Your Complete Prospecting Guide (Part IV) – Design Infrastructure to Get Leads Coming to You

In the past weeks, we’ve been talking about the building blocks of a prospecting program that will keep you flush with the right kinds of clients.

If you’ve missed any of the first three steps, go back and catch up when you get a chance:

Now, let’s turn our focus to what you really want to know: how do you get the right clients coming to you on their own without you having to go out and hustle up business?

First: Beware the Myth of “Passivity”

“Passive income,” money that you make while you travel, sleep, or generally do anything but work, is a tantalizing objective for many people who make their income online.

What could be better than making money without doing anything?

The hurdle that keeps most people from succeeding with passive income is that it is not, in fact, created by not working.

A lot of work goes into researching, designing, and setting up the marketing for products that make you money “without doing anything.”

For self-employed women, the time investment needed to create a passive income product is often far greater than the resources available, especially early on in your career.

Every moment spent on tasks that don’t produce short-term revenue has a crucial opportunity cost: the potential long-term income is detracting from the money that you can—and need to—make right now.

But there is an easy way for self-employed women to blend some of benefits of passive income generation into your marketing stream to get clients coming to you “without doing anything.”

Inbound Marketing in a Nutshell

Inbound marketing is a way to allow prospects to find you and come to you when they are ready without you explicitly searching for them.

Very simply: it’s the process of publishing valuable information online.

We’ve already talked about who your ideal client is, how to be in the right places to connect with him or her, and how to make sure he or she is right for you, and each of those components is important to inbound marketing.

Put your business, its value proposition, and its unique benefits in the path of those “right” clients in the places they go when they are looking for information about the need you fill—and give them a way and a reason to come to you—and you’ve got inbound marketing.

Getting Prospects From Where They Are to You

In the age of internet marketing, a popular opinion is that Google Adwords will completely take care of bringing partially qualified prospects directly to you. And, in a way, that’s true.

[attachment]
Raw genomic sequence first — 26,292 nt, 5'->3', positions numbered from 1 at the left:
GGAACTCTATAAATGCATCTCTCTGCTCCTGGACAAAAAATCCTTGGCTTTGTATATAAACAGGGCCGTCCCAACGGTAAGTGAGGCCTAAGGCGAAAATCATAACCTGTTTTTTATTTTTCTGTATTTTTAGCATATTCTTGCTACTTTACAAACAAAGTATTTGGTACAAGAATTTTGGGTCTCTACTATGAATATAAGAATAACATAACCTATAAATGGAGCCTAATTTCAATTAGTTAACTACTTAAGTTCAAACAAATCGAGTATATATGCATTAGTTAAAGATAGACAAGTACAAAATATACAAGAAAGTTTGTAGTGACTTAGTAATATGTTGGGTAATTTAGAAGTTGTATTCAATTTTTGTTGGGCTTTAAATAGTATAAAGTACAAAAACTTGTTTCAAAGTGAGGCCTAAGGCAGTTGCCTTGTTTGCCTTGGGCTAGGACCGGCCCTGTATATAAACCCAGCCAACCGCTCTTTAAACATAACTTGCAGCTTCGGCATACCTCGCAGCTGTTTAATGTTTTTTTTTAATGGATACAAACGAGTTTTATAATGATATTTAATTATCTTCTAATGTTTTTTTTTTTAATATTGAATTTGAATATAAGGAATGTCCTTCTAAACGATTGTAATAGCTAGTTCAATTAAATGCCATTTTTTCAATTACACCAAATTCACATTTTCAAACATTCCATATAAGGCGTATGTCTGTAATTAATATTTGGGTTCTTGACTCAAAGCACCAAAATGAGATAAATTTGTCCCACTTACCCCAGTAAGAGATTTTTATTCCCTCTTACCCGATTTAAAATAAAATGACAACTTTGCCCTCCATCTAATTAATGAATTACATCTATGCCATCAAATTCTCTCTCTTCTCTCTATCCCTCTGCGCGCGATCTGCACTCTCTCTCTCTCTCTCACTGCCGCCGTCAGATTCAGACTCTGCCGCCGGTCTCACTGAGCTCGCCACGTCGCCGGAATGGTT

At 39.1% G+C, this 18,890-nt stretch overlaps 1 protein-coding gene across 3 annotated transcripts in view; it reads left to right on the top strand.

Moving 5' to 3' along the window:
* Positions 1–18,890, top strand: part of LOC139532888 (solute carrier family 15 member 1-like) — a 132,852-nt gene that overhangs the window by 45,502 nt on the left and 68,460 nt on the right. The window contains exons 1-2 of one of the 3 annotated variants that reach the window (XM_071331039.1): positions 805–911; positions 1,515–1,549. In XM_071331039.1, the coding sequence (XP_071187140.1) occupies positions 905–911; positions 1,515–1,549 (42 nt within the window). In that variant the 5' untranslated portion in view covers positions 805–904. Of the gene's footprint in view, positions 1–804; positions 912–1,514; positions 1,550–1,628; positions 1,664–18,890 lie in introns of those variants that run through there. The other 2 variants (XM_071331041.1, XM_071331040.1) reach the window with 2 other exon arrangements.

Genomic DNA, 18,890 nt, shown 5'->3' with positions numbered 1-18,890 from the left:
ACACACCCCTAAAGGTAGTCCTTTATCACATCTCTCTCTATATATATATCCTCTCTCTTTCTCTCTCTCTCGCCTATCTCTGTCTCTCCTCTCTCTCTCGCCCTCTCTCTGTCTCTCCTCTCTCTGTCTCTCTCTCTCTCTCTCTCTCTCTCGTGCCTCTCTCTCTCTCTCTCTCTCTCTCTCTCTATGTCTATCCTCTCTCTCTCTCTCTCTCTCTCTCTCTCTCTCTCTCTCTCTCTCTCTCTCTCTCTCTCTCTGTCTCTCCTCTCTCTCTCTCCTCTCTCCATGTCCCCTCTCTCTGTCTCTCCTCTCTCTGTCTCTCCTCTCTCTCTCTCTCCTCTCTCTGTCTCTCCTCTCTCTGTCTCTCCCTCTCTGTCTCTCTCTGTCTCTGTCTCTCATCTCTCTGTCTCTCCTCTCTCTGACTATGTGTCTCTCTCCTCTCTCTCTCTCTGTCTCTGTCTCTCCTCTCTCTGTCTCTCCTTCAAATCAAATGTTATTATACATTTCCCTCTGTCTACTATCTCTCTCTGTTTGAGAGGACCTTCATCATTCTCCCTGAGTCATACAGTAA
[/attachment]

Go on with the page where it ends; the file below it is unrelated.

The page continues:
If you have an unlimited marketing budget, you can win top bids on the most relevant keywords for your products or services, and have Google directly funnel you clients looking to make a purchase.

Sounds perfect, right?

Google knows that, and charges accordingly.

But if you’ve worked through step two, you have a good idea of where your prospects are hanging out already.

Without paying Google a cent, you can go and share your knowledge in those places in a way that is more powerful than advertising. You can share knowledge that not only demonstrates to prospects that you know how to meet their need, but also encourages them to move forward with their purchase.

The most common components of an inbound marketing strategy are:

  • your own blog
  • social media
  • search engine optimization
  • guest posting
  • comments on other websites
  • comments in forums

Think of your inbound marketing work like building a spiderweb. Each thread that you string seems insignificant—too small to catch very many flies. But the number of singular pieces increases the number of places you could catch a fly, while also enhancing the structure and stability of the net.

The more small inbound marketing gestures you do, more people see your messaging and people see it more often, building trust.

In one week, two tweets and one Facebook post a day (scheduled in 1 hour or less at the beginning of the week), one “thought leader” Google+ update, and five thoughtful comments on other blogs or forums touches a lot of bases.

And it probably won’t take more time than you can save by not checking your email every five minutes or by ditching one reality TV show.

Over the course of a year, that’s 750 small bread crumbs and 50 meaty ideas that interested parties can follow back to your website and your business.

ABOUT THE AUTHOR: Lisa Stein owns, is a college business professor and a mom to Gabriela and Elle. Lisa is dedicated to playing a part in helping women and moms run a business they love, help support themselves and their family and create a flexible lifestyle. You can find her online on Facebook and Twitter or at home burning something in the kitchen.